Cenobites can have very different aspects and dress. Most of them are humanoid but some are more of an abomination, an indescribable chimera. The bake and piercing look is dominant in cenobite but the environment has its originals. We can especially meet demons dressed in white and red canvas. One of the chiefs of the order is even dressed in a Prussian general’s costume, when another cenobite with facial scarification presents all the paraphernalia of the American soldier. Others have a more monstrous physiognomy, the deformed facies, the skin of another color … There are also animals which accompany them and serve them like dogs or bees. The cenobite therefore offers the creators who shape them a great creative attitude with regard to the form they can hear.
The same goes for their characters: the disparity of personality in cenobites very often reflects the humans they were. Some are rebellious and do nothing but lead, others are cynical, some even try to keep a part of humanity in their decision. The cenobites are extremely innovative for me because they have in their way enlarged the spectrum of what the cinema monster can evoke. Their moral ambiguity, the luminous aura that accompanies them, their chilling calm and their infernal cynicism go beyond the terror of classic cinema to transform it into a venomous fascination.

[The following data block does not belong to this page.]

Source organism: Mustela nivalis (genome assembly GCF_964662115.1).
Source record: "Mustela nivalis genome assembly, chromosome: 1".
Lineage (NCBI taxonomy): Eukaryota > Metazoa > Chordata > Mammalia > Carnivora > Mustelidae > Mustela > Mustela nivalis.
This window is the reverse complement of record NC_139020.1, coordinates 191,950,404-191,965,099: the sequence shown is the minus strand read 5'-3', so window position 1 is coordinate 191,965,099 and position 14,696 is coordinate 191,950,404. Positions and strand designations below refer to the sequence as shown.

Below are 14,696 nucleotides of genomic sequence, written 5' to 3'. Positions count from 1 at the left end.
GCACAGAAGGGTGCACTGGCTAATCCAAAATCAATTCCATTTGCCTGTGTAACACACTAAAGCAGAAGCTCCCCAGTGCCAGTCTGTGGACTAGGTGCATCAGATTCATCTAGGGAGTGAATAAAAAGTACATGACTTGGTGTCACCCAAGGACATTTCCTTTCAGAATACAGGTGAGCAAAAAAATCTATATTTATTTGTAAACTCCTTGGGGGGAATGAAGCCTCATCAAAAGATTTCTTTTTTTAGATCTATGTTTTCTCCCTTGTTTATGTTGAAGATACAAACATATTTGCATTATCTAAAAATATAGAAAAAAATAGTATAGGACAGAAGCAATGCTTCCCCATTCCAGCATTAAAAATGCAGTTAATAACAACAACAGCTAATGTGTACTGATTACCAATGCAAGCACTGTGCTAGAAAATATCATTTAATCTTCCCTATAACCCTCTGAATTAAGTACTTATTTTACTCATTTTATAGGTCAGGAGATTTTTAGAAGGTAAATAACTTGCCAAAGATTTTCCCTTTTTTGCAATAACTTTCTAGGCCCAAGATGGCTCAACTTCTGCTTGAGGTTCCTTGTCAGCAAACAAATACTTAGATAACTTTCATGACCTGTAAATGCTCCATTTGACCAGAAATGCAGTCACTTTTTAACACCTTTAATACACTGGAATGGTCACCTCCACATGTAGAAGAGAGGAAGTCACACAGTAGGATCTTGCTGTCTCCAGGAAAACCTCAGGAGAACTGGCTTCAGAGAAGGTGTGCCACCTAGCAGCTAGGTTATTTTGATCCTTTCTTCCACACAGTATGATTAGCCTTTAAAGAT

One of the phrases used by Pinhead to introduce itself is as follows:
« Demons to some, angels to others. »
This contradiction is therefore assumed, to place these entities on more intellectual and psychological ground, to blur their motivations and make them unfathomable. And therefore the classic Manichaeism of our society which opposes good and bad is ineffective here, and this is one of the many genius traits of Barker on the saga. This is due to the underlying philosophy of the Notch order. Indeed, cenobites do not read the actions of men under the specter of good or bad actions, but assess your actions according to whether they have generated chaos or order. And that makes their value system more complex. For example, a cenobite will not try a serial killer because he has killed people. but rather he will assess his motivations and the consequences of his actions. In a way, chaos is associated with man and his freedom, the unexpected and the impulses of life. In contrast, order and structure are associated with control, law, oppression and the system. Besides in Hell, this balance is somehow personified by two strange deities called Chidna and Basilisk.